Turn back while you still can! ;)
Modelling
a car as simply as possible would be removing the third
dimension. You might still model the third dimension but might
ignore any torques that cause the car to pitch or roll. If you
don't allow pitch and roll it won't behave so very realistically,
but it's simple.
The trick is how tires
behave. They have variable friction, basically. They have
partially static friction and partially kinetic friction as they
roll along with their nonsolid bodies, deforming with contact
with the road and partially sliding and partially sticking. Go
search up "Physics of Racing".
Simpleish
summary:
You could look at a tire as a threedimensional
spring. If it's deformed from its zeroforce point it will exert
a force between the road and the wheel. The problem is that as it
rolls along this "relaxes" the deformation. This is
easier to visualize in the lateral direction. If the bottom of
the tire is displaced to one side, it's obviously pulling the
wheel to that side just like a normal spring. But even if we keep
the wheel from moving laterally, as the wheel rolls the tire will
relax, moving back to directly under the wheel. You can see that
this must be true in that the top of the tire not in contact with
the ground has zero lateral displacement and without anything
providing a sideways force and movement it will have no sideways
displacement when it gets to the ground. Longitudinal
displacement works the same. Thankfully, axial displacement
(toward the axis) is just air pressure and can be measured as a
spring just from the center of the wheel and that doesn't change
as the wheel rotates (although the tires do expand as they rotate
as seen in drag racing).
Maybe that's already
too complex even if it's just theory. :)
The
short summary is that the tire "spring" provides no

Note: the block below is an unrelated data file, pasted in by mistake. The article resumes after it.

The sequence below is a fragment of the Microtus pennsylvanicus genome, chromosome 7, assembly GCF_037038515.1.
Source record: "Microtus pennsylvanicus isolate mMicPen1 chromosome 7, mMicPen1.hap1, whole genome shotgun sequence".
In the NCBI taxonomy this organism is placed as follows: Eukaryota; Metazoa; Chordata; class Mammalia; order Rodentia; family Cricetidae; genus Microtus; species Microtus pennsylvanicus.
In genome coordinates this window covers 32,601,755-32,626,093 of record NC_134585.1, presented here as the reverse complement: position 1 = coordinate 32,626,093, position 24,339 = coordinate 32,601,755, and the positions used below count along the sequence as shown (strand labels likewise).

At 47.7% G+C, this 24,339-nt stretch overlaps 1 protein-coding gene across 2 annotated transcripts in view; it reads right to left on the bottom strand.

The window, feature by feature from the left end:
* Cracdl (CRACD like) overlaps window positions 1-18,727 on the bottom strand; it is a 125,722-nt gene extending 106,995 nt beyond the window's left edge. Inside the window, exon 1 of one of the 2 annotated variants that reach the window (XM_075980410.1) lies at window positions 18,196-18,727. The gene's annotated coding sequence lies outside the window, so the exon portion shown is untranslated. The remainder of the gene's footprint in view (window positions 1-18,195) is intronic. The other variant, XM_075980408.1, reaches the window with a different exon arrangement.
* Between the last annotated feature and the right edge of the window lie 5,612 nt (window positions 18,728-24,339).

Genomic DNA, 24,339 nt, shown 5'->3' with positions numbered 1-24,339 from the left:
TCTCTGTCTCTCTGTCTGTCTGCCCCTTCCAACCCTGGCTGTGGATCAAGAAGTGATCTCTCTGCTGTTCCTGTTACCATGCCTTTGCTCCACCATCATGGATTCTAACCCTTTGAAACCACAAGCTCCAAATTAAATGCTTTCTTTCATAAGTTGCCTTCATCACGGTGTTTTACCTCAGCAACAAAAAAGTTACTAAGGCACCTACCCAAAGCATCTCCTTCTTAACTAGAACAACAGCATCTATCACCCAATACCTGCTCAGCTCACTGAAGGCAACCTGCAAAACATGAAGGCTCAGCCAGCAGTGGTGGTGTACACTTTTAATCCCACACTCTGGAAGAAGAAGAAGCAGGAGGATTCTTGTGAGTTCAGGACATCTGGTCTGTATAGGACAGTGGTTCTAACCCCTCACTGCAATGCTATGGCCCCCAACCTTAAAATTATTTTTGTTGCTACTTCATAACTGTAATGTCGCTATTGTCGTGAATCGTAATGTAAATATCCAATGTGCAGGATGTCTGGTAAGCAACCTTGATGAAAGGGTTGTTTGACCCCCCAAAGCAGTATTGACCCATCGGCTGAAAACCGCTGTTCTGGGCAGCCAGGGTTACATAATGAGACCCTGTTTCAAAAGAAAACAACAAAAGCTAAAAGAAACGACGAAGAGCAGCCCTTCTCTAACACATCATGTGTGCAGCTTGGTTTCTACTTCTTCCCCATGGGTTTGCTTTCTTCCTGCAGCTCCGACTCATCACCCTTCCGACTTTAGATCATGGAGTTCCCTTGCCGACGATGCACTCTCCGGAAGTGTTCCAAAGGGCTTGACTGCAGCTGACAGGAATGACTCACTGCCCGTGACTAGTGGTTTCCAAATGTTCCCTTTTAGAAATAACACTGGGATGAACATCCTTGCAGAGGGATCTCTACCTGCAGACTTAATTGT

force without a displacement, and rolling along the ground
relaxes this displacement. To keep a constant force the tire must
have a difference in velocity with the ground to keep "pulling"
the spring away from the zero point as the rolling relaxing
it.
Aha, maybe you can relate this to skiing.
You have to turn the ski sideways to the velocity of the ground
to have any force. Similarly for tires. To get a lateral force
you have to turn the wheel sideways to the velocity of the
ground. For a longitudinal force you must speed them up
(acceleration) or slow them down (braking).
The
upshot is that mathematically near the zeroforce point the force
from the tire behaves as the sine of its velocity relative to the
ground. It's nearly linear near zero and "flattens" off
to maximum grip. Past that it decays down to completely kinetic
friction (locking the wheels under breaking, car completely
sideways, smoking burnout). The lateral velocity component is
proportional to the angle at which the wheel is turned, and the
longitudinal the ratio between the rate the wheel is spinning at
and the linear velocity of the wheel.
Oh, and
that's really how you determine the tires coefficient of grip.
The force is then the "weight" on the tire multiplied